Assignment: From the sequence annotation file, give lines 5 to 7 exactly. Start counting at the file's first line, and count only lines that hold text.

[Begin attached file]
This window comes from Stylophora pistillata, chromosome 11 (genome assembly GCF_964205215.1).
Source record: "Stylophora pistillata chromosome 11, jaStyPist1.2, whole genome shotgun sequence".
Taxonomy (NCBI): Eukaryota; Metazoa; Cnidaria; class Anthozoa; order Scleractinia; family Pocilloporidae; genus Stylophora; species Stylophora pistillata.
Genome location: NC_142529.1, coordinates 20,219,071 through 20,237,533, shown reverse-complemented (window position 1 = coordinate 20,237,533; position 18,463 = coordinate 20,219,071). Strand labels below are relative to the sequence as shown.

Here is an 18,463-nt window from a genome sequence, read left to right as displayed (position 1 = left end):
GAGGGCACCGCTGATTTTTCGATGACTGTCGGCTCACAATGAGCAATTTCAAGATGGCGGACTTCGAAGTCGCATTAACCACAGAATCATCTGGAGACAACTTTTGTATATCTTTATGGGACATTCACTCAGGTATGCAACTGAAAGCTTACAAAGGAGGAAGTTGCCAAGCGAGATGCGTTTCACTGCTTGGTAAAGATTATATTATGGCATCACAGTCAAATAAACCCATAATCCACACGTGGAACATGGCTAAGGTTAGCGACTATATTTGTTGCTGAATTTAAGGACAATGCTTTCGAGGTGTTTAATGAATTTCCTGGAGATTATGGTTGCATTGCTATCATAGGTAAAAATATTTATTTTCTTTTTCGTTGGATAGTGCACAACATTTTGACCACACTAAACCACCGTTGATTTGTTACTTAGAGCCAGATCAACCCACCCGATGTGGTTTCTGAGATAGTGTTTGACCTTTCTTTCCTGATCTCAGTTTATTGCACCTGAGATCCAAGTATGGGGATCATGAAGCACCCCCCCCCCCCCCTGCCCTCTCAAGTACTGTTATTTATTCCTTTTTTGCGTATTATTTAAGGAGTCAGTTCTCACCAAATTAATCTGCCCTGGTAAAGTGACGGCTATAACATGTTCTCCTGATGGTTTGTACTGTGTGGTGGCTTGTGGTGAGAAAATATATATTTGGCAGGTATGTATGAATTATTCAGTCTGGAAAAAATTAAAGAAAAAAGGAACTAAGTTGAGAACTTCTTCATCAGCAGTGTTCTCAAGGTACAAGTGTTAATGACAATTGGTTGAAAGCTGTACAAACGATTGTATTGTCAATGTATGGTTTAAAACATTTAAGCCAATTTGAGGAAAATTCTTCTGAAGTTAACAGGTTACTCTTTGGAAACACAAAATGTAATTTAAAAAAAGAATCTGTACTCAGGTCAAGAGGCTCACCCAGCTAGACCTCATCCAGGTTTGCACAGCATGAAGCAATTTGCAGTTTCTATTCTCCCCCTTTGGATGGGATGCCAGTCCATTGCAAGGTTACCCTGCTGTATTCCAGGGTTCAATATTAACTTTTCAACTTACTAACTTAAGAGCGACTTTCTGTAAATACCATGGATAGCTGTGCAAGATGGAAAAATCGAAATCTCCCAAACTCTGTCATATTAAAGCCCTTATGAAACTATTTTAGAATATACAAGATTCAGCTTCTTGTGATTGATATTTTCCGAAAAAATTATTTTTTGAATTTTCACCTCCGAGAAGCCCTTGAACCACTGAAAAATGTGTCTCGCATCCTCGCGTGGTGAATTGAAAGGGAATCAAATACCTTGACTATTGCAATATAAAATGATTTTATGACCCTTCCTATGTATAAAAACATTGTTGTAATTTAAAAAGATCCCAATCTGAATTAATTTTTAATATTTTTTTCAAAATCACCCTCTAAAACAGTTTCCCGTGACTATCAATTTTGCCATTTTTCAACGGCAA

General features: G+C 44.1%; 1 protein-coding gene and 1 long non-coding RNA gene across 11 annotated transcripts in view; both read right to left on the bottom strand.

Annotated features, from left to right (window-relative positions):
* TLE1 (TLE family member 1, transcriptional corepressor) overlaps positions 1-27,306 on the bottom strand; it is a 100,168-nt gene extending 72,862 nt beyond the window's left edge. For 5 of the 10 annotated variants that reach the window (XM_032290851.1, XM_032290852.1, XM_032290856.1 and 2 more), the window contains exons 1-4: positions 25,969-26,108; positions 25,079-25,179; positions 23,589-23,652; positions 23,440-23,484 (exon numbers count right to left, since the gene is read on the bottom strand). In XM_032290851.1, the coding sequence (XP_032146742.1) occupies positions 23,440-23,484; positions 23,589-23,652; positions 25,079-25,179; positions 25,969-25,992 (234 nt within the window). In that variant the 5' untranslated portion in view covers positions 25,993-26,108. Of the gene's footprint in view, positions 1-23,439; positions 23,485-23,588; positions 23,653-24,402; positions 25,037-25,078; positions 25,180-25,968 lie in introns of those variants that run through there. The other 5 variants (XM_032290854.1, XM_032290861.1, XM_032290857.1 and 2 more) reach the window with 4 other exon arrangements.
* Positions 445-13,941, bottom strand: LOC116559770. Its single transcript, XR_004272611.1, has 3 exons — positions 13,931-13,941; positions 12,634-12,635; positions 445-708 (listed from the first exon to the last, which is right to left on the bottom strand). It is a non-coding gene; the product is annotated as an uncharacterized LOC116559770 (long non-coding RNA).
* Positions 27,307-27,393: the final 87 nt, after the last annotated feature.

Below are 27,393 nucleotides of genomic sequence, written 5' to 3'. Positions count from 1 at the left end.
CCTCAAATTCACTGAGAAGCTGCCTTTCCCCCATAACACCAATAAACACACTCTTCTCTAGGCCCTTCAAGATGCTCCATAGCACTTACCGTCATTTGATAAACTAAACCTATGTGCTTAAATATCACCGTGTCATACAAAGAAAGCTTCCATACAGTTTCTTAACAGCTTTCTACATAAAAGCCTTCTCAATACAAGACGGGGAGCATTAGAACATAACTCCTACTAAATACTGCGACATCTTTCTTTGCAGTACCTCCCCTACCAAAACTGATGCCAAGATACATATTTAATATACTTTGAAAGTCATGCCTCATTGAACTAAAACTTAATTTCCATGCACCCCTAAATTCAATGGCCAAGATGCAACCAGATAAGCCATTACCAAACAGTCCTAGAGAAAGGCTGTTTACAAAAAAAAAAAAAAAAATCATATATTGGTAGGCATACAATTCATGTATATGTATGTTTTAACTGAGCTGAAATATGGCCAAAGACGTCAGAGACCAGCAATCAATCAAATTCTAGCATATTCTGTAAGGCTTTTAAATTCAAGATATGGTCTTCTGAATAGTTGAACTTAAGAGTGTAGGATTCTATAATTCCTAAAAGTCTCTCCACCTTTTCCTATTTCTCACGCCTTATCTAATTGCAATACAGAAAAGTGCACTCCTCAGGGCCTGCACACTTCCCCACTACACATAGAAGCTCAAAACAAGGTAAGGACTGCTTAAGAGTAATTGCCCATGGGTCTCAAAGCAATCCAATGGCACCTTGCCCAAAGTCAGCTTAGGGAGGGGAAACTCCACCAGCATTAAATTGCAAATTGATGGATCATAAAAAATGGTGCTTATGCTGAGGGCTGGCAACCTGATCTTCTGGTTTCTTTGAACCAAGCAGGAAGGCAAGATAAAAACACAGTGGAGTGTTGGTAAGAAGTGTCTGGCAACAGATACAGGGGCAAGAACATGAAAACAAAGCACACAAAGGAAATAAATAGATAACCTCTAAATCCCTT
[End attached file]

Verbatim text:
Here is an 18,463-nt window from a genome sequence, read left to right as displayed (position 1 = left end):
GAGGGCACCGCTGATTTTTCGATGACTGTCGGCTCACAATGAGCAATTTCAAGATGGCGGACTTCGAAGTCGCATTAACCACAGAATCATCTGGAGACAACTTTTGTATATCTTTATGGGACATTCACTCAGGTATGCAACTGAAAGCTTACAAAGGAGGAAGTTGCCAAGCGAGATGCGTTTCACTGCTTGGTAAAGATTATATTATGGCATCACAGTCAAATAAACCCATAATCCACACGTGGAACATGGCTAAGGTTAGCGACTATATTTGTTGCTGAATTTAAGGACAATGCTTTCGAGGTGTTTAATGAATTTCCTGGAGATTATGGTTGCATTGCTATCATAGGTAAAAATATTTATTTTCTTTTTCGTTGGATAGTGCACAACATTTTGACCACACTAAACCACCGTTGATTTGTTACTTAGAGCCAGATCAACCCACCCGATGTGGTTTCTGAGATAGTGTTTGACCTTTCTTTCCTGATCTCAGTTTATTGCACCTGAGATCCAAGTATGGGGATCATGAAGCACCCCCCCCCCCCCCTGCCCTCTCAAGTACTGTTATTTATTCCTTTTTTGCGTATTATTTAAGGAGTCAGTTCTCACCAAATTAATCTGCCCTGGTAAAGTGACGGCTATAACATGTTCTCCTGATGGTTTGTACTGTGTGGTGGCTTGTGGTGAGAAAATATATATTTGGCAGGTATGTATGAATTATTCAGTCTGGAAAAAATTAAAGAAAAAAGGAACTAAGTTGAGAACTTCTTCATCAGCAGTGTTCTCAAGGTACAAGTGTTAATGACAATTGGTTGAAAGCTGTACAAACGATTGTATTGTCAATGTATGGTTTAAAACATTTAAGCCAATTTGAGGAAAATTCTTCTGAAGTTAACAGGTTACTCTTTGGAAACACAAAATGTAATTTAAAAAAAGAATCTGTACTCAGGTCAAGAGGCTCACCCAGCTAGACCTCATCCAGGTTTGCACAGCATGAAGCAATTTGCAGTTTCTATTCTCCCCCTTTGGATGGGATGCCAGTCCATTGCAAGGTTACCCTGCTGTATTCCAGGGTTCAATATTAACTTTTCAACTTACTAACTTAAGAGCGACTTTCTGTAAATACCATGGATAGCTGTGCAAGATGGAAAAATCGAAATCTCCCAAACTCTGTCATATTAAAGCCCTTATGAAACTATTTTAGAATATACAAGATTCAGCTTCTTGTGATTGATATTTTCCGAAAAAATTATTTTTTGAATTTTCACCTCCGAGAAGCCCTTGAACCACTGAAAAATGTGTCTCGCATCCTCGCGTGGTGAATTGAAAGGGAATCAAATACCTTGACTATTGCAATATAAAATGATTTTATGACCCTTCCTATGTATAAAAACATTGTTGTAATTTAAAAAGATCCCAATCTGAATTAATTTTTAATATTTTTTTCAAAATCACCCTCTAAAACAGTTTCCCGTGACTATCAATTTTGCCATTTTTCAACGGCAA

General features: G+C 44.1%; 1 protein-coding gene and 1 long non-coding RNA gene across 11 annotated transcripts in view; both read right to left on the bottom strand.